In many ways it was time that Aurora College happened. While the NSW virtual selective school enables gifted students from remote parts of the state access to accelerated course work and subjects that aren’t available at their local schools, Aurora College is also an expression of how much can be done with readily available software and gives more than one hint as to how education might be delivered in the future.

It is very early days yet, the first students logged on in February, but what has quickly become apparent is the ease with which Aurora College has got itself up and running, 160 students from far flung parts of the state have been accessing subjects from Aurora without any real issues reported once the switch was flicked, technologically speaking anyway.

Principal Chris Robertson says that the smoothness that characterised the school’s launch was due to the robustness of the software Aurora selected and the NSW Department of Education’s network.

As was envisaged, students log on according to a timetable and a class of around 15 is hosted using conferencing software. Subjects from Maths and Science to English are delivered in a way that isn’t that different to a regular class, just virtual.

Aurora College emphasises collaboration, encouraging students to form friendships online and harness the technology to communicate among themselves and work on projects together. The friendships developed in the virtual space are reinforced with a twice-yearly residential school program so the students can meet face to face.

Its early success points to the comfort which students have with virtual environments and their willingness to collaborate and form relationships with others almost completely online.

“Most young people are great online communicators, we are seeking to create great online collaborators.

“Aurora is unique in its delivery of curriculum online in a synchronous way. It’s very important that advanced students are part of a like-minded cohort and are able to communicate and exchange ideas, learning from each other,” Robertson says.

The school was established in line with the NSW Education Department’s Rural and Remote Education Blueprint. That document acknowledged that students in remote areas suffered a deficit in education opportunities as compared to those in metropolitan areas.

Key to addressing that deficit is Aurora’s focus on providing students with access to professionals working in their area of interest.

“We sought to make a connection between the classroom and the workplace, it’s an area where rural and remote students are at a disadvantage in that accessing mentors is impeded by their location.”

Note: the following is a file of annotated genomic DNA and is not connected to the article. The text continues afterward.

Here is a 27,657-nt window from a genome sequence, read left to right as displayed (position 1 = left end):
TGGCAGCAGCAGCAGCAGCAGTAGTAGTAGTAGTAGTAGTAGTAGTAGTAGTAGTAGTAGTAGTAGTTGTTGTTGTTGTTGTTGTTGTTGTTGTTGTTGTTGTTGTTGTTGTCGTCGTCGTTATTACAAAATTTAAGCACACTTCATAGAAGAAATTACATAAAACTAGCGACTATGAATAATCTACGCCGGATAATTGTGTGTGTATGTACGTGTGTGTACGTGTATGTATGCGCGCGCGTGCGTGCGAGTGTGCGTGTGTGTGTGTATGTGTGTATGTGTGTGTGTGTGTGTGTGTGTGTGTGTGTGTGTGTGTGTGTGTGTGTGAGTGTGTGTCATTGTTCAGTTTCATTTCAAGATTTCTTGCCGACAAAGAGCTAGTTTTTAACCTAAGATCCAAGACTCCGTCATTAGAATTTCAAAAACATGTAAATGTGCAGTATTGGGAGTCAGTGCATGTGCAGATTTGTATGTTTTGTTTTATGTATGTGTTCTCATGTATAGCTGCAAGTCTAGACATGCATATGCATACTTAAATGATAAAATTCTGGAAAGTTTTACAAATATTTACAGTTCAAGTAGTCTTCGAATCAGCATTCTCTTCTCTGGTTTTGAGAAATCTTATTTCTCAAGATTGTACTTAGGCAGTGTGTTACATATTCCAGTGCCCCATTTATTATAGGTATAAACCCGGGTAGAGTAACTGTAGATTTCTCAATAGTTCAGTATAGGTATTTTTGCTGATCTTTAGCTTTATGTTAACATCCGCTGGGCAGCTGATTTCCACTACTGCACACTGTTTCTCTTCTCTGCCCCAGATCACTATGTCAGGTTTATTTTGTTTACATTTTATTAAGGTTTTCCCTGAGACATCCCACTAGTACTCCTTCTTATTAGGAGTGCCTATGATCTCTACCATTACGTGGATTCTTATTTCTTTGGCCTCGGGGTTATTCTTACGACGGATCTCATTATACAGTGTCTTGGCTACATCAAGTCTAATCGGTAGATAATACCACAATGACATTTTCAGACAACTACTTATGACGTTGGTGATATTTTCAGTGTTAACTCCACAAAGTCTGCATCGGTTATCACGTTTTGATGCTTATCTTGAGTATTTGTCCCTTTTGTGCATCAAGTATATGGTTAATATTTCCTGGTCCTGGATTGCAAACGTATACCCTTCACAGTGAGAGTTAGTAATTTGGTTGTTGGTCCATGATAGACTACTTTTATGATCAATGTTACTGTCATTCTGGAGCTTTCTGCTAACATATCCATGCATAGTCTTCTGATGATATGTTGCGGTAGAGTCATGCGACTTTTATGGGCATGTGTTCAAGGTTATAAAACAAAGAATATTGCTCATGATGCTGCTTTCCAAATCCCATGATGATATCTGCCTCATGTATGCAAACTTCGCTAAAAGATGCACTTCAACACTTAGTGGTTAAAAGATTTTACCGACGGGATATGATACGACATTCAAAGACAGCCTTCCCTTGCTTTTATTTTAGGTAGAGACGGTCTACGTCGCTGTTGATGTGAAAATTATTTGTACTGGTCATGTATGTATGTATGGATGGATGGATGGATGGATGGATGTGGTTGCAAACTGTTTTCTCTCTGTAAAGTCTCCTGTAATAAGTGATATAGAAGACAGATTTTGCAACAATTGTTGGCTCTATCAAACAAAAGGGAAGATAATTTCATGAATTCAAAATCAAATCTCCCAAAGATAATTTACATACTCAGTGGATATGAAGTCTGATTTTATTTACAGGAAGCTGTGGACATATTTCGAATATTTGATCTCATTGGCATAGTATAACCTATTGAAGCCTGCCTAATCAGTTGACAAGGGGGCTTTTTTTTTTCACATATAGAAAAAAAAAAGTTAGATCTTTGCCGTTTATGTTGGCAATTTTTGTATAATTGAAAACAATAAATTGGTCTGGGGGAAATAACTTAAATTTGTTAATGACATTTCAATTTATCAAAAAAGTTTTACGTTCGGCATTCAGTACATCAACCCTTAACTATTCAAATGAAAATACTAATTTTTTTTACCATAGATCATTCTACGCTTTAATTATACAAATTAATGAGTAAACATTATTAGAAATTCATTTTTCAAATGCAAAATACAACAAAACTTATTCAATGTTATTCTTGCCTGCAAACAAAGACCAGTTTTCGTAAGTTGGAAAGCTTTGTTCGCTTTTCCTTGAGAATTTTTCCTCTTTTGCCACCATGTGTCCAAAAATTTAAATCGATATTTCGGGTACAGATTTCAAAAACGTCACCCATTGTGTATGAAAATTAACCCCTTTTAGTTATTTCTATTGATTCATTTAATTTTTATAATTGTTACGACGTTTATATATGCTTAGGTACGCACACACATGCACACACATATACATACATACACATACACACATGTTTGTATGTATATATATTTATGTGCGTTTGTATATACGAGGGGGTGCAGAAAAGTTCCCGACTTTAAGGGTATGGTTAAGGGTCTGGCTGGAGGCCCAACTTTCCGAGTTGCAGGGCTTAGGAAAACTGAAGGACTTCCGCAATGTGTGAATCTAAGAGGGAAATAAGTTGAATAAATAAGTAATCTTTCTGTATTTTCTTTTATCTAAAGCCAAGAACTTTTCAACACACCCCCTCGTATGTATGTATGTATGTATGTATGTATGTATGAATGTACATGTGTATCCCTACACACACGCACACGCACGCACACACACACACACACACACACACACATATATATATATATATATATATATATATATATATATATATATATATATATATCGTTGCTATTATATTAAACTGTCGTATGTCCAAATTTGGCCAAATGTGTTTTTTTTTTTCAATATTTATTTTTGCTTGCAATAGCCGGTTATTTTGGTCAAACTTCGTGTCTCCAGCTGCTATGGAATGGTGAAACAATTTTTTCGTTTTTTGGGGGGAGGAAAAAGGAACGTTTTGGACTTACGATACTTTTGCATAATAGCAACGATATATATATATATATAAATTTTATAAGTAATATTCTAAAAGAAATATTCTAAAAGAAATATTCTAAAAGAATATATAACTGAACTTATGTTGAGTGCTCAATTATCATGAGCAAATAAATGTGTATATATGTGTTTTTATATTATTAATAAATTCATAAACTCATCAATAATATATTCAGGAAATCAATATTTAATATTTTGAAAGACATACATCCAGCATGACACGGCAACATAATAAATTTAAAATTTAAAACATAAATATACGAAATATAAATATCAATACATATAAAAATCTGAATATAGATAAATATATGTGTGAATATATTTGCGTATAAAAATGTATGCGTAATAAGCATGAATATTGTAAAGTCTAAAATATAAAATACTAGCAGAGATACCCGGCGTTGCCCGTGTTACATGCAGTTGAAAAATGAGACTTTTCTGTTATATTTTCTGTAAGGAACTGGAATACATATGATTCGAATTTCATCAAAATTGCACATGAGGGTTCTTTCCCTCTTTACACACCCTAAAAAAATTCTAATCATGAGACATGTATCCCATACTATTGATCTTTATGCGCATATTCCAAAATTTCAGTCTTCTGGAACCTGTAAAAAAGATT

To enrol in Aurora College a student must attend a NSW government high school. Admission for Years 7–10 is via the  NSW selective school test while Year 11–12 students are free to apply to any of the classes that Aurora offers.

“The Year 7–10 students are given a condensed and enriched curriculum, and  for Year 11s and 12s our focus is providing courses that might not be available in their schools.”

Aurora makes accelerated Maths, English and Science available to Year 7–10s and Agriculture, Chemistry, Economics and Physics and three levels of English and Maths (2 unit, extension 1 and 2) available to Years 11 and 12.

Aurora’s teachers were recruited through expressions of interest. Their teaching loads at their existing schools were reduced so that they could teach an Aurora College class and all were required to undergo training and additional ongoing professional development.

The teachers were given training on the various software packages but Aurora found students were able to get up to speed very quickly with minimal instruction.

An essential component has been the technology, which will be familiar to anyone in education, Microsoft Office 365, Adobe conferencing software, Edmodo and Moodle collaborative learning management systems. Microsoft 365, in particular, provides several features that are vital to establishing a culture of collaboration at Aurora College.

Content-wise there is an ocean of resources and material available through Moodle and Edmodo as well as those packages’ document management, assessment and general learning management system features.

Aurora College also has its own instance of the  Equella digital  repository where the college’s collection of teaching and learning resources is housed. This, and other collections are accessed by students and staff through the Oliver digital school library. Aurora is one of the first schools in the state to use this system and among a number of standout uses is the access it provides to low cost or free ebooks and texts.

Aurora also encourages the use of the excellent Open University site, which hosts a plethora of content for students to explore.

“Planning and managing online collaboration is a big part of what we do, we require that our students work together, it helps with the sense of physical and intellectual isolation that some of our students have to contend with. It may well be that Aurora is the first of other similar virtual schools,” Chris Robertson says.